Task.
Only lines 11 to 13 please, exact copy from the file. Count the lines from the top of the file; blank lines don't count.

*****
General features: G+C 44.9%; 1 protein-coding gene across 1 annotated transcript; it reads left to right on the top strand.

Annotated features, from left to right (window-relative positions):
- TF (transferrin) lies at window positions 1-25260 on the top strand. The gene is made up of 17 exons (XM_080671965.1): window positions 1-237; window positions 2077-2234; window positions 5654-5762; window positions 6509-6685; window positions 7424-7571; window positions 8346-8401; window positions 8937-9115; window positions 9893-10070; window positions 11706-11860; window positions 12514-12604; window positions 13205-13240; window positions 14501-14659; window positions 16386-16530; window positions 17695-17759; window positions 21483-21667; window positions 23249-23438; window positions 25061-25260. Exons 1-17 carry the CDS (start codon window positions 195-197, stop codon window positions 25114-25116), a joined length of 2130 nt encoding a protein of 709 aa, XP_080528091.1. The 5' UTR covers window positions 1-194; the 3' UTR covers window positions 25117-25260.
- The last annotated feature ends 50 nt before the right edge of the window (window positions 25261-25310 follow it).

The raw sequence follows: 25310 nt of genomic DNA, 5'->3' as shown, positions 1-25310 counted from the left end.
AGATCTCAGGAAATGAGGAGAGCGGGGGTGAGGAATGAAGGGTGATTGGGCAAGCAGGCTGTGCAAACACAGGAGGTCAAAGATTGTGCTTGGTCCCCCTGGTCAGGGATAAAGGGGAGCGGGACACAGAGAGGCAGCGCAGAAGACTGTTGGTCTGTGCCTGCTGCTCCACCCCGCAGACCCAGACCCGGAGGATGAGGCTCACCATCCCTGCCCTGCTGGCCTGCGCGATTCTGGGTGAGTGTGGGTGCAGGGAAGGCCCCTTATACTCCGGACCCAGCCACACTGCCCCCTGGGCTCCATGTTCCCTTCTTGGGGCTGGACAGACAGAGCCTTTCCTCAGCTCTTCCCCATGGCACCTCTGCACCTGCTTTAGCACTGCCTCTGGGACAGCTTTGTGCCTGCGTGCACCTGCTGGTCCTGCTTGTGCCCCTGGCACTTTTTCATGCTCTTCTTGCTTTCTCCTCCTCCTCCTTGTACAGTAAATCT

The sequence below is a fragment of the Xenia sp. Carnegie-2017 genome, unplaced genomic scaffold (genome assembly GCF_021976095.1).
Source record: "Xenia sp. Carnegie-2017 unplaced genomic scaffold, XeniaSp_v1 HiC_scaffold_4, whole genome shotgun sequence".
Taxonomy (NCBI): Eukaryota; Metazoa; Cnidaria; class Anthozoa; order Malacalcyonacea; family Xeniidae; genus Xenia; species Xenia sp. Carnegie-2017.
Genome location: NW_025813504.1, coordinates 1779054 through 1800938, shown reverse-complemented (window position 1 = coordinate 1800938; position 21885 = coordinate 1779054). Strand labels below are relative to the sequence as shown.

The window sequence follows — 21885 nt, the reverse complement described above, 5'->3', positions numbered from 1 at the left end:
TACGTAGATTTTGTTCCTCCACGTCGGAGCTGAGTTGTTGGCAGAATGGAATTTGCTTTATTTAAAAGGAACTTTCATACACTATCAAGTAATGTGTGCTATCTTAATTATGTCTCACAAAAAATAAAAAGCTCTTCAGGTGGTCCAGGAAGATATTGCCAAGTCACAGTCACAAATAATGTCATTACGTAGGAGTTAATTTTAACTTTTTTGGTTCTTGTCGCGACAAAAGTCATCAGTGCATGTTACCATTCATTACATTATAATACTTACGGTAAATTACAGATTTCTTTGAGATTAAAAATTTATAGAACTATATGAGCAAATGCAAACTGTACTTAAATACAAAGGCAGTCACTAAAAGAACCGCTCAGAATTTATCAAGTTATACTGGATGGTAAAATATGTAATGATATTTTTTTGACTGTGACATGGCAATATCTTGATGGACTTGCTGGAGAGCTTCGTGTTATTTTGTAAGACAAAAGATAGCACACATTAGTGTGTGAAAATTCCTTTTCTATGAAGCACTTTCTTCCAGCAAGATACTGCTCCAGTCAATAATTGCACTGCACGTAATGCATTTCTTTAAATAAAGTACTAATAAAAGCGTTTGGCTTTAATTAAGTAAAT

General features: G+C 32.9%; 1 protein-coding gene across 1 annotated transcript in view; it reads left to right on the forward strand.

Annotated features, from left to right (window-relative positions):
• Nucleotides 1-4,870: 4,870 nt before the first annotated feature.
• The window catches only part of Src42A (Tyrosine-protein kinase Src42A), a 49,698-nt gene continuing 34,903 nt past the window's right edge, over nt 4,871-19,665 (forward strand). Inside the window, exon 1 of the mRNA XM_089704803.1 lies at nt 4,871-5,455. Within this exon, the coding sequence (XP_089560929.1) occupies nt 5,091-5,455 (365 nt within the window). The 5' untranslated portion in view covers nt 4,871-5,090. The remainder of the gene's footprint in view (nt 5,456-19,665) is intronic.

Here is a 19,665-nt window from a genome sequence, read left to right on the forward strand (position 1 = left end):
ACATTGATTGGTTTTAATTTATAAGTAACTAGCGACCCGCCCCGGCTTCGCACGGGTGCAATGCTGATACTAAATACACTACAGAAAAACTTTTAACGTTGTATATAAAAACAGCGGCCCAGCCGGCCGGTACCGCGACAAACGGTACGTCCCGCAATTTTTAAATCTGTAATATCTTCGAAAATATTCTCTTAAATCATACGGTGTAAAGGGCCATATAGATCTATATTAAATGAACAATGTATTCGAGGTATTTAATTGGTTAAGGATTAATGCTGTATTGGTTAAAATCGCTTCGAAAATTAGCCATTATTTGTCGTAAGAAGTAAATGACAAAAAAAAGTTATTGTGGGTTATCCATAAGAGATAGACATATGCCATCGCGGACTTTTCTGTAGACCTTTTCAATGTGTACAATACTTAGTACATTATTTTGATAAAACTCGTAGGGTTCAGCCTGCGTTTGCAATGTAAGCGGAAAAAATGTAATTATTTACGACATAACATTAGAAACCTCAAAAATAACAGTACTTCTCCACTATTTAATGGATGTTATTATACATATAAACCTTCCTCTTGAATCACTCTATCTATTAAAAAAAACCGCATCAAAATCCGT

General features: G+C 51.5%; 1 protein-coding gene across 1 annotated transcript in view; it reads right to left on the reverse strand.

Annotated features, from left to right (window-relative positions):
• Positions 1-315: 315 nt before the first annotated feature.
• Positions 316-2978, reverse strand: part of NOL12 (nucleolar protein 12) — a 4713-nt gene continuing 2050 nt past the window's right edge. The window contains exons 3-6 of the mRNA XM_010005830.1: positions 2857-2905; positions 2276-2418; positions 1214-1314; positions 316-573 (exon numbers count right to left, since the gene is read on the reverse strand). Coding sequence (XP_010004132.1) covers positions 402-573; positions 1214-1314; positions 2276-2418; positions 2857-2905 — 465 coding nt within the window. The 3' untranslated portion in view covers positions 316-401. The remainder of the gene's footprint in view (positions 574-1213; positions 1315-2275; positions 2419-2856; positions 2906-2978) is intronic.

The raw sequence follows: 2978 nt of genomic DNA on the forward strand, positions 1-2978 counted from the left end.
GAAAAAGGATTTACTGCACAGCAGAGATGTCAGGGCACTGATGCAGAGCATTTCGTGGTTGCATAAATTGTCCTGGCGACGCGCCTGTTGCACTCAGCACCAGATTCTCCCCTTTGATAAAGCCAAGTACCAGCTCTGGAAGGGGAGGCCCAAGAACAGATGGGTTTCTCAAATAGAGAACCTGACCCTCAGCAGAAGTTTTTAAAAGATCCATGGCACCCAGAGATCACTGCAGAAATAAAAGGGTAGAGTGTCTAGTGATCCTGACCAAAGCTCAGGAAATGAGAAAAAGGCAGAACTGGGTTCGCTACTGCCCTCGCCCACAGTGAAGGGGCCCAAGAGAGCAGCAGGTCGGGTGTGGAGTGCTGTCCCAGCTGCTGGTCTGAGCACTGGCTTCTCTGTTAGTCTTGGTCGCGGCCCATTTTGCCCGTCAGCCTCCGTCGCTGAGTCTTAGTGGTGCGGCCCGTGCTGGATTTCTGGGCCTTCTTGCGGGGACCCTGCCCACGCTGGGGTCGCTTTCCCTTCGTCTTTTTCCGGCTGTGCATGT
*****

The window sequence follows — 21885 nt, the reverse complement described above, 5'->3', positions numbered from 1 at the left end:
TACGTAGATTTTGTTCCTCCACGTCGGAGCTGAGTTGTTGGCAGAATGGAATTTGCTTTATTTAAAAGGAACTTTCATACACTATCAAGTAATGTGTGCTATCTTAATTATGTCTCACAAAAAATAAAAAGCTCTTCAGGTGGTCCAGGAAGATATTGCCAAGTCACAGTCACAAATAATGTCATTACGTAGGAGTTAATTTTAACTTTTTTGGTTCTTGTCGCGACAAAAGTCATCAGTGCATGTTACCATTCATTACATTATAATACTTACGGTAAATTACAGATTTCTTTGAGATTAAAAATTTATAGAACTATATGAGCAAATGCAAACTGTACTTAAATACAAAGGCAGTCACTAAAAGAACCGCTCAGAATTTATCAAGTTATACTGGATGGTAAAATATGTAATGATATTTTTTTGACTGTGACATGGCAATATCTTGATGGACTTGCTGGAGAGCTTCGTGTTATTTTGTAAGACAAAAGATAGCACACATTAGTGTGTGAAAATTCCTTTTCTATGAAGCACTTTCTTCCAGCAAGATACTGCTCCAGTCAATAATTGCACTGCACGTAATGCATTTCTTTAAATAAAGTACTAATAAAAGCGTTTGGCTTTAATTAAGTAAAT

General features: G+C 32.9%; 1 protein-coding gene across 1 annotated transcript in view; it reads left to right on the forward strand.